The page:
Designing For Voice

While developing a project, one can often focus on just the technical aspects. However, the functions and methods are only one piece of the puzzle and we can neglect the need for a well-designed base, forgetting about the needs of the end user. At Equator, we have a dedicated team of designers who plan and compose the user interfaces for websites and apps to give visual cues on how to interpret information and what can be interacted with. But what happens when the user has nothing to see or touch?

Designing for voice presents a completely different set of issues for people who usually create apps and websites as there are various ways of interfacing with a visual display. Voice only has audio input and output, with no visual cues to prompt or guide the user, so we need to change our way of thinking when working within this medium.

Recently, I was fortunate enough to visit the 2018 Tech Open Air conference in Berlin where I attended one of the many satellite events hosted by local companies dotted around the city. This event, hosted by a company called Onsei, with the title "Designing world-class Voice Interfaces with Amazon Alexa & Google Assistant" particularly piqued my interest since I was also creating voice assisted apps. It was a simple presentation outlining ten key points to adhere to when designing for voice, points that had been discovered by trial and error whilst creating voice apps for Alexa and Google Assistant. This resonated with me as I had come to a similar understanding when designing prototype Alexa skills for a few of our clients - and much of this also crosses into the design patterns for chatbots. What do you think of these points?

1. Don't try and replicate your site or app

This is true for any service such as a chatbot or voice assistant - it should do a limited set of tasks that compliment your offering, and it should do them well.

2. Why have a voice assistant?

Does your voice assistant provide added value to your product or is it just a something to tick the box? “Hey we’ve got an Alexa Skill!”.

3. Help the user understand the scope of the voice assistant

With no visual clues (except perhaps the “I’m waiting…” lights), the user will need guidance and constant feedback about what they can do next in the conversation. There should be a clear, short path to success when using your voice service because an open-ended conversation is not the goal here.

4. Limit the response information

Brevity is the keyword, not verbosity. Hearing Alexa speak for too long is distracting and a bit annoying. Tip: don’t ask Alexa to read out your terms-and-conditions. Both Alexa and Google Assistant have an app where additional information can be sent via “cards”. Or perhaps consider emailing detailed responses directly to the user?

5. Test with users

You are not the user, your client is not the user. You are both too close the project and this will cause you to lose perspective. Have “real” people test your voice service, so you can better manage scenarios that will happen in the wild.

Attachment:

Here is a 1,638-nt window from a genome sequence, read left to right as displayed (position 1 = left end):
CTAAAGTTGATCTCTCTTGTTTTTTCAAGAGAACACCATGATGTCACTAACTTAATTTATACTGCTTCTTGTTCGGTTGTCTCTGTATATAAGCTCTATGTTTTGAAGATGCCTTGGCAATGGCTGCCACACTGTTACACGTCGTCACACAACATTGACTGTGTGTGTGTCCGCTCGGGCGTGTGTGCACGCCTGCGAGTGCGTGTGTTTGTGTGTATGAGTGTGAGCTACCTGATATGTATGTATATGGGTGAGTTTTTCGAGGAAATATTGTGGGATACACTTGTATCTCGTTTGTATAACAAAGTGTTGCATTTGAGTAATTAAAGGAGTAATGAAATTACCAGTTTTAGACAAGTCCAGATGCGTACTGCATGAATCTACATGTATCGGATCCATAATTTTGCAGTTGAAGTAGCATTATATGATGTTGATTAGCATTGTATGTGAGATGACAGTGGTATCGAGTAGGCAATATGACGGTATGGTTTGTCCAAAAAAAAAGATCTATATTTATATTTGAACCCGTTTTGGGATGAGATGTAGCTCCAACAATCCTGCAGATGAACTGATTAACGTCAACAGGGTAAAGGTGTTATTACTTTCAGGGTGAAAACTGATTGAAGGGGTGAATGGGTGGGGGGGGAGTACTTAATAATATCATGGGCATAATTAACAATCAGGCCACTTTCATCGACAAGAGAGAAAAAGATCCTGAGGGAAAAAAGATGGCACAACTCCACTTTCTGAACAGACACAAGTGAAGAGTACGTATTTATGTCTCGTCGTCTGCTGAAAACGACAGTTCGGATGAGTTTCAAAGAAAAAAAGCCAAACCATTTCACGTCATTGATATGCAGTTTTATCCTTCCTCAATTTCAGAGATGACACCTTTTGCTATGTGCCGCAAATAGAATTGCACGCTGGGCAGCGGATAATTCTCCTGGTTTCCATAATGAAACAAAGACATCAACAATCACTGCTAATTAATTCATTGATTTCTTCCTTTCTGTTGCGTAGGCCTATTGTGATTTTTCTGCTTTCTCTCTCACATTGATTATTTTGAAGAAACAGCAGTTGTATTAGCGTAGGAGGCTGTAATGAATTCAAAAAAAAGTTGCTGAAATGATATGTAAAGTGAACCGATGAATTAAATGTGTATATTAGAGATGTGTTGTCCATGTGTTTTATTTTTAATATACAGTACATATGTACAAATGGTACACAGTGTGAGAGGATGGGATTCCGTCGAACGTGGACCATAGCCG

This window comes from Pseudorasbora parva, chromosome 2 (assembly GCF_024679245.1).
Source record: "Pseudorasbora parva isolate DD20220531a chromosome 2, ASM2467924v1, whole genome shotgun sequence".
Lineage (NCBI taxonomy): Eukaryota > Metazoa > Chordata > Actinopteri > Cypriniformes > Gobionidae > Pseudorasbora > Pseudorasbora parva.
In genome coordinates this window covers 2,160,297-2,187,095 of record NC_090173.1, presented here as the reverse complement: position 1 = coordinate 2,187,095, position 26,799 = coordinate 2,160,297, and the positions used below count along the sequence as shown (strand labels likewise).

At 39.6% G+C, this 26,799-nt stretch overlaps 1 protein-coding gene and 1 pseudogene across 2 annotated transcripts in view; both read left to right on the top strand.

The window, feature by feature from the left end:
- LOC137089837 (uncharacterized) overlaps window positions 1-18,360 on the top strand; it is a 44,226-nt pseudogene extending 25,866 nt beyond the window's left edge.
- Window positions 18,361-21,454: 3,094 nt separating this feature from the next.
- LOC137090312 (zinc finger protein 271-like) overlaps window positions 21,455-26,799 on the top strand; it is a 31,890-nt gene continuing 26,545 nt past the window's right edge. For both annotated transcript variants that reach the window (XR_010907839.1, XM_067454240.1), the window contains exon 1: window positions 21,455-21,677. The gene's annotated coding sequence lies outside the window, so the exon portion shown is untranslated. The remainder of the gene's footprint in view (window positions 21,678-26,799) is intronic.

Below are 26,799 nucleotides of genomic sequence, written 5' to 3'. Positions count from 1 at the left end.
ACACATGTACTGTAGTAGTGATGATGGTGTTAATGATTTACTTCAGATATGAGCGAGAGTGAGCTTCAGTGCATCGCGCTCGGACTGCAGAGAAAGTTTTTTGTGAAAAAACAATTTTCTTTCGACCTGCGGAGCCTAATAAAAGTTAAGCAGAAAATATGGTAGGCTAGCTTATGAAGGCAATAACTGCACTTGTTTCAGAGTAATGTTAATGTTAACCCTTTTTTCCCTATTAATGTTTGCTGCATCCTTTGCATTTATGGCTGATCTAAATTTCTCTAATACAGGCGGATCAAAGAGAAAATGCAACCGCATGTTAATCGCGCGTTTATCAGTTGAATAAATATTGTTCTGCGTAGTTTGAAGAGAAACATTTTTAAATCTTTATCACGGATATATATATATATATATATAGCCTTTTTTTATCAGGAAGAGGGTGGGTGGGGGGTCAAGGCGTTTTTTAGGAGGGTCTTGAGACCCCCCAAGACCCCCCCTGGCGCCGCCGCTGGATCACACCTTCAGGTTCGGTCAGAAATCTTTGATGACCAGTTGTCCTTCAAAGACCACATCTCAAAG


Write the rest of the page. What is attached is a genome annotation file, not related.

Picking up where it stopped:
6. Listen to users

Let the clients hear what the users expect from the brand and update the service accordingly based on the feedback given.

7. Design is just as important as the technology

It doesn’t matter how clever your backend is at pulling data and collating information if the user can’t access it. As intimated at the start of this post, you need to work on the user journey not just the output.

8. What about hybrid interfaces?

Although I have been saying that there are no visual cues, with the release of devices such as Amazon Echo Spot and Show, you may need to consider accounting for displays with visual feedback and touch capabilities. Allowing your responses to include “cards” as well as vocal output can help future proof your service.

9. Handle errors gracefully

“An error has occurred” is not the right message to give a user. Your voice assistant will not be infallible, whether it’s a request that isn’t handled or a failure in the server, but you can capture and present the errors in a friendly way that doesn’t end the journey abruptly. Also, have a way for people to make contact with you.

10. Make it human

No, this doesn’t mean create a sassy AI. It means be as human as you can i.e. think like a human when creating feedback. Vary the responses so the same information is delivered in several different ways - humans notice, and appreciate variance and it helps keep the engagements fresh and interesting.

These points are more than just recommendations, and following them will make your product shine. Additionally, for the purpose of this post, I would like to add one more point:

  1. Handle your client's expectations up front.

This can be a tricky one as you want to please as much as you can, but there are just some things that can't, or shouldn't, be handled by voice. You need to be able to balance what can be done technically with user experience - it doesn't take much for a person to become frustrated with a robot that doesn't understand them.

Currently, there are natural limitations to voice interactions, some of which will be solved by advances in speech-to-text recognition, natural language processing and AI. If you have a clear understanding of what is possible and design your voice assistant within the boundaries of those limitations, your user will have a more rewarding experience.